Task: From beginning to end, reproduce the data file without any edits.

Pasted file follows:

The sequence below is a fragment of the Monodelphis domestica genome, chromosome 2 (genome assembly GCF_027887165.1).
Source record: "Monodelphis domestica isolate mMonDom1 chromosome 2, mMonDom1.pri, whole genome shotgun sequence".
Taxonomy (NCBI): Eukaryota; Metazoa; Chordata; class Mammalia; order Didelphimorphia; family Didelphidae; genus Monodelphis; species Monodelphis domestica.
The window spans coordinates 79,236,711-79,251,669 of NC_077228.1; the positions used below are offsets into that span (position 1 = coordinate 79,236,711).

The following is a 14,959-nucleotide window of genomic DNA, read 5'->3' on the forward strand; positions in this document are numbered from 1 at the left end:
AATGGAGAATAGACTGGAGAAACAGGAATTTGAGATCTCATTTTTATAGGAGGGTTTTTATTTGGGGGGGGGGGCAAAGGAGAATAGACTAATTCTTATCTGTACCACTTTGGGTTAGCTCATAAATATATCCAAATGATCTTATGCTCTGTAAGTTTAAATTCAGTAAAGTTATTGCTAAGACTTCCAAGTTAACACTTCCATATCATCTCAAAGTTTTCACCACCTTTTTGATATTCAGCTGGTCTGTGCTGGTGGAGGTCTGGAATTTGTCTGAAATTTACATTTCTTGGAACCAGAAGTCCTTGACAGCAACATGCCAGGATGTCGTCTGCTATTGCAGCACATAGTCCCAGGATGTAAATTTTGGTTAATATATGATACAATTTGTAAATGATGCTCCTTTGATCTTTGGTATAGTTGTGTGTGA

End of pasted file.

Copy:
The sequence below is a fragment of the Monodelphis domestica genome, chromosome 2 (genome assembly GCF_027887165.1).
Source record: "Monodelphis domestica isolate mMonDom1 chromosome 2, mMonDom1.pri, whole genome shotgun sequence".
Taxonomy (NCBI): Eukaryota; Metazoa; Chordata; class Mammalia; order Didelphimorphia; family Didelphidae; genus Monodelphis; species Monodelphis domestica.
The window spans coordinates 79,236,711-79,251,669 of NC_077228.1; the positions used below are offsets into that span (position 1 = coordinate 79,236,711).

The following is a 14,959-nucleotide window of genomic DNA, read 5'->3' on the forward strand; positions in this document are numbered from 1 at the left end:
AATGGAGAATAGACTGGAGAAACAGGAATTTGAGATCTCATTTTTATAGGAGGGTTTTTATTTGGGGGGGGGGGCAAAGGAGAATAGACTAATTCTTATCTGTACCACTTTGGGTTAGCTCATAAATATATCCAAATGATCTTATGCTCTGTAAGTTTAAATTCAGTAAAGTTATTGCTAAGACTTCCAAGTTAACACTTCCATATCATCTCAAAGTTTTCACCACCTTTTTGATATTCAGCTGGTCTGTGCTGGTGGAGGTCTGGAATTTGTCTGAAATTTACATTTCTTGGAACCAGAAGTCCTTGACAGCAACATGCCAGGATGTCGTCTGCTATTGCAGCACATAGTCCCAGGATGTAAATTTTGGTTAATATATGATACAATTTGTAAATGATGCTCCTTTGATCTTTGGTATAGTTGTGTGTGA